Tying Shoes

This weekend was our homeschool association summer family dance.  80s themed.  Everyone was invited to come in costume, and my girls were determined to accept that invitation.  So on Saturday, after chores, we dug through our closets and costume bins to find what we could, then we headed out to a local thrift shop to fill in the gaps.

While we were there I found a pair of tennis shoes for A5.  Hers disappeared a month or so ago.  We've turned the house and van upside down trying to find them all to no avail.  I bought the shoes; they're pink . . . with laces.

So far in her short life A5 has only had shoes that fasten with velcro.

The adventure has begun.

We sat down on Sunday to learn to tie shoes.  I was determined to work slowly and patiently.  She was convinced she could do it perfectly the first time.

Shoe tying is hard work.

I watched her pudgy little hands--still baby hands in so many ways--struggle to copy what my experienced hands can do so easily.  She cried.  She threw the laces away from her and shouted, "I can't do this!"  She collapsed on the floor with her arms over her eyes.

I said, "We don't have to do this right now.  We can take a break.  You're learning.  You're doing a good job.  It just takes lots of practice."

She pulled herself to a sitting position, "No!  I want to do this now!"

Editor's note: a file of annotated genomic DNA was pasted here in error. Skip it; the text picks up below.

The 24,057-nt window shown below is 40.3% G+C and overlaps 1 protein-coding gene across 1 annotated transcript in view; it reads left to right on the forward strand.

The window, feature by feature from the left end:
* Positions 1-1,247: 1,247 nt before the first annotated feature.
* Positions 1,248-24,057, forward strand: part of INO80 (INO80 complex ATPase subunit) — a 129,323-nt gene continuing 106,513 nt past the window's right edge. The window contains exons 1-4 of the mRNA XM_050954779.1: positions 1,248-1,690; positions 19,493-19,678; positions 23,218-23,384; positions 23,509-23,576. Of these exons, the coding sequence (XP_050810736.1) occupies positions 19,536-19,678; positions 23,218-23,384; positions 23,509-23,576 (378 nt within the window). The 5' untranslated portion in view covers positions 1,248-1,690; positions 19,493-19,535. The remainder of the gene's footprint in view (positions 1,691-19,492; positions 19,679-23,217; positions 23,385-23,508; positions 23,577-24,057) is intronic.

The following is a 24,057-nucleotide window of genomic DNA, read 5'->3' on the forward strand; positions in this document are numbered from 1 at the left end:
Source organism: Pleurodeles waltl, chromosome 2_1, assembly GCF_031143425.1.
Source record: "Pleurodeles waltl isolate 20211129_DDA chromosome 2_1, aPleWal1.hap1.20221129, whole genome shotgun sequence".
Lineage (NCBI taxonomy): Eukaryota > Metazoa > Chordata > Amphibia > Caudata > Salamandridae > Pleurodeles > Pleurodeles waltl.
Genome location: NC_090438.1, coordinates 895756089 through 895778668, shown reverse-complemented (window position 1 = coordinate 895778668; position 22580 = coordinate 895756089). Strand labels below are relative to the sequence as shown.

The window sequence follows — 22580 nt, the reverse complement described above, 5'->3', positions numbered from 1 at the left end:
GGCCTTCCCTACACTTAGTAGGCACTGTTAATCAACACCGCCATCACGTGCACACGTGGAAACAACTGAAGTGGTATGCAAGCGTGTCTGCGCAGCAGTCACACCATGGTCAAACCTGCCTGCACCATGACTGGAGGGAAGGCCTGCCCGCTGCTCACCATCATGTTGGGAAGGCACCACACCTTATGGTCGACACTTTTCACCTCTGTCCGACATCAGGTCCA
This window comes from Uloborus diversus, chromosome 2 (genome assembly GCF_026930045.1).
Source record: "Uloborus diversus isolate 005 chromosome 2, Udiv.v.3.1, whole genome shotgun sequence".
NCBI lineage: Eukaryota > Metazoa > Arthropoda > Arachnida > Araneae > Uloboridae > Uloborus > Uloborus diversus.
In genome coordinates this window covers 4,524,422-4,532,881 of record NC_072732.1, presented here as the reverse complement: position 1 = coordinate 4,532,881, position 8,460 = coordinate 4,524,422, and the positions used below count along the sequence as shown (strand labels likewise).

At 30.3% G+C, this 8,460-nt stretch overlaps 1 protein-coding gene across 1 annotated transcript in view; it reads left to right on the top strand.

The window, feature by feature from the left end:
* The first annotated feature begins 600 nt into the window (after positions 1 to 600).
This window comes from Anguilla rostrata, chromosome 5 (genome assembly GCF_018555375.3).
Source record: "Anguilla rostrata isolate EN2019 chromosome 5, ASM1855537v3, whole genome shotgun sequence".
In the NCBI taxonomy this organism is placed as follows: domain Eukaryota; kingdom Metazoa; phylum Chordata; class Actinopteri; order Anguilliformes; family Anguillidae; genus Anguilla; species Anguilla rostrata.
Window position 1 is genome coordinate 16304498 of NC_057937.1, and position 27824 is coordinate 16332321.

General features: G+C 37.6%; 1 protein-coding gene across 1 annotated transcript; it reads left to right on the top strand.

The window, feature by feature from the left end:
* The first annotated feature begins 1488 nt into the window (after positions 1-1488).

We tried again.  She caught on to the first 2 steps just fine, but helping that rabbit run around the tree and dive into his burrow is hard.

We tried.

She cried.

We tried.

She cried.

I tried to tell her she was doing fine and we could take a break and do it some more another day, but she just wiped her tears away and tried again.

Then E12 came up and said, "You should just teach her to make 2 bunny ears and tie them together."

I'd already considered that but had dismissed it as actually harder than the way we were doing it because of the difficulty of keeping track of 4 layers (2 laces bent double) of laces.

I asked A5 if she wanted to try a new way.


She threw herself on the floor, kicked her feet, cried, shouted that she wanted to learn the way mom was teaching her or she wouldn't learn anything.

At which point I declared the lesson over.

Even though there was so much high drama and intensity of emotion I am impressed with the determination of my small girl.  She is still so very young.  She has so much growing to do.  She has so much to learn.  Every day is a challenge.  Every day she gets up with her game face on and works at mastering the world in which she lives.

No wonder she cried.

I hope she'll feel brave enough to try again today.


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